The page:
Nappy rash is an inflammation of the skin beneath the nappy that results from contact with urine and feces. Heat also builds up beneath the nappy, which worsens this condition. There are two different types of rash. One is a contact rash and the other is a fungal infection.
Contact rash looks red, irritated and swollen or the skin may be dry and scaly. The rash may appear spotty or blotchy. A fungal infection will cause the skin to be shiny and red. The baby may be irritated by the rash or not. Some are quite painful, while others look like they should be painful but elicit no response from the child at all. Some rashes may be itchy, as is seen when the baby tries to itch the nappy area. Some babies will refuse to wear a nappy due to the irritation.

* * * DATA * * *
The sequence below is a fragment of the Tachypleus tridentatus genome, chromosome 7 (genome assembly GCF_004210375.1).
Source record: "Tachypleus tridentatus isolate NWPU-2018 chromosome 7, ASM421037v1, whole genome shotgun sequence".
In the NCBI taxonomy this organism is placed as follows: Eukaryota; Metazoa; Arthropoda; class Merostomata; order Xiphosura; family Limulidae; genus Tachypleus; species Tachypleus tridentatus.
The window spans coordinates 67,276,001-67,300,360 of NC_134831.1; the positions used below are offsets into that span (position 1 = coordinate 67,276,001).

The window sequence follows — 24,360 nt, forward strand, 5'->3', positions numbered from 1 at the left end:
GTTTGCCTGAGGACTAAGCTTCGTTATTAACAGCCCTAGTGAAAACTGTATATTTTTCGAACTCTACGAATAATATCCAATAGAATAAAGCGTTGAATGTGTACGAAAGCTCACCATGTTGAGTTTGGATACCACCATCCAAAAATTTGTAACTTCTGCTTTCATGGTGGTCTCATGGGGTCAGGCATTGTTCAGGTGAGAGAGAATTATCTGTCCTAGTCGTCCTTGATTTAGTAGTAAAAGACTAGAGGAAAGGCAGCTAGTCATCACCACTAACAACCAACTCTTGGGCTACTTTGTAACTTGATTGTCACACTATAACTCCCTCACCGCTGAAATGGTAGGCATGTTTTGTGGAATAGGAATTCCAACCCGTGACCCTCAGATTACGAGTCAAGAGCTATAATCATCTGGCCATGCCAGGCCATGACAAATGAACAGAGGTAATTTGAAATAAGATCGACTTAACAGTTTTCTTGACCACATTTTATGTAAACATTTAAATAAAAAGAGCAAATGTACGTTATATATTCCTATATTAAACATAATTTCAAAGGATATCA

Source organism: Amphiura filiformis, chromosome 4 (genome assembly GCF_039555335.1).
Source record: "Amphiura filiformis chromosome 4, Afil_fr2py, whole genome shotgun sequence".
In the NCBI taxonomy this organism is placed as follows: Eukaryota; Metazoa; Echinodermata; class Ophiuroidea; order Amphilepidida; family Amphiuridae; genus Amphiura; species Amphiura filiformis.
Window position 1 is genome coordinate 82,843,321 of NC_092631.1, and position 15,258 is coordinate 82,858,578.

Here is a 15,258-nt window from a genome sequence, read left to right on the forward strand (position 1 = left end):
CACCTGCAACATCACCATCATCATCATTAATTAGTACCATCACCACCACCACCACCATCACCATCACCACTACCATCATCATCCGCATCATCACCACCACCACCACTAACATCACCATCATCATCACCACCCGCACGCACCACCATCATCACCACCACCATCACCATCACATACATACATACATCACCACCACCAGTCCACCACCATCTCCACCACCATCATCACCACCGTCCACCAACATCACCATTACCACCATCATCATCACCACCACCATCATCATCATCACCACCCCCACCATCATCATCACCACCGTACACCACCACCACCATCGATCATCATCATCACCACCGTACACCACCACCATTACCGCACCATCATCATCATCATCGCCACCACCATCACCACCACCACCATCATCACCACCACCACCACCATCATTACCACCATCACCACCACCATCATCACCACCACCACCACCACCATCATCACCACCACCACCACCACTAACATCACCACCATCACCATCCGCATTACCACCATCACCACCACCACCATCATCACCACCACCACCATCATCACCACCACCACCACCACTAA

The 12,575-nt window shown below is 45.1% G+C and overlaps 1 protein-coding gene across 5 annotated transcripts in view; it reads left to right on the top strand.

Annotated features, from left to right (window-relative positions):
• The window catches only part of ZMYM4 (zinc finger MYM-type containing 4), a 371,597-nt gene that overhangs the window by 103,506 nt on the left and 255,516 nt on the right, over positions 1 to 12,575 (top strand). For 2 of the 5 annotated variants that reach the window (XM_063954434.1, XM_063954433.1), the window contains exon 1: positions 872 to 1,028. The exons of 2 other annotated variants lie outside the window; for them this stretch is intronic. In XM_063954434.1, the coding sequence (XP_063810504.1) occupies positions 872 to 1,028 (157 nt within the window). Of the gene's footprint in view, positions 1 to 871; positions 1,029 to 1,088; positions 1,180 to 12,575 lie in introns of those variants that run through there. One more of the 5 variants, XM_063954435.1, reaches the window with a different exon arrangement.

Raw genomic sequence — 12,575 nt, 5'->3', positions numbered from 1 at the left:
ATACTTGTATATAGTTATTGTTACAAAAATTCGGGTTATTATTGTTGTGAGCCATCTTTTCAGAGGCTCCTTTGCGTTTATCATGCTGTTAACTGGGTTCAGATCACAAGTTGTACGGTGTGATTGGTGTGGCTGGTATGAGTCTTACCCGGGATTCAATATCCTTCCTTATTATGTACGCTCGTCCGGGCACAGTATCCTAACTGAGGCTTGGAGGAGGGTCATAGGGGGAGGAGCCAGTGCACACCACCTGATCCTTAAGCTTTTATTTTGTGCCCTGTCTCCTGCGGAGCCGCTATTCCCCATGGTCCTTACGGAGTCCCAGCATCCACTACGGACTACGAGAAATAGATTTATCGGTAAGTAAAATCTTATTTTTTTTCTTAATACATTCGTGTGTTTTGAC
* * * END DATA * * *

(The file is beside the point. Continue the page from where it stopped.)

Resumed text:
Nappy rash is usually caused by contact with wet or soiled nappies for a length of time. Urine and feces break down within a fairly short time and release ammonia. When the ammonia is absorbed by the skin, it causes irritation. Some babies will develop a rash from the chemicals in disposable nappies or from detergents used to clean cloth nappies. Some babies may get a rash from food reactions. If you think this is the cause and your baby is breastfed, go over anything that may be different in your diet to find the cause.
A straightforward rash that is left untreated can worsen until the skin is cracked and bleeding. This offers bacteria or fungi the opportunity to enter the bloodstream and begin an infection. Fungal nappy rashes caused by Candida albicans can take advantage of this situation. If you notice your baby has a fever along with their rash, it may have developed into an infection.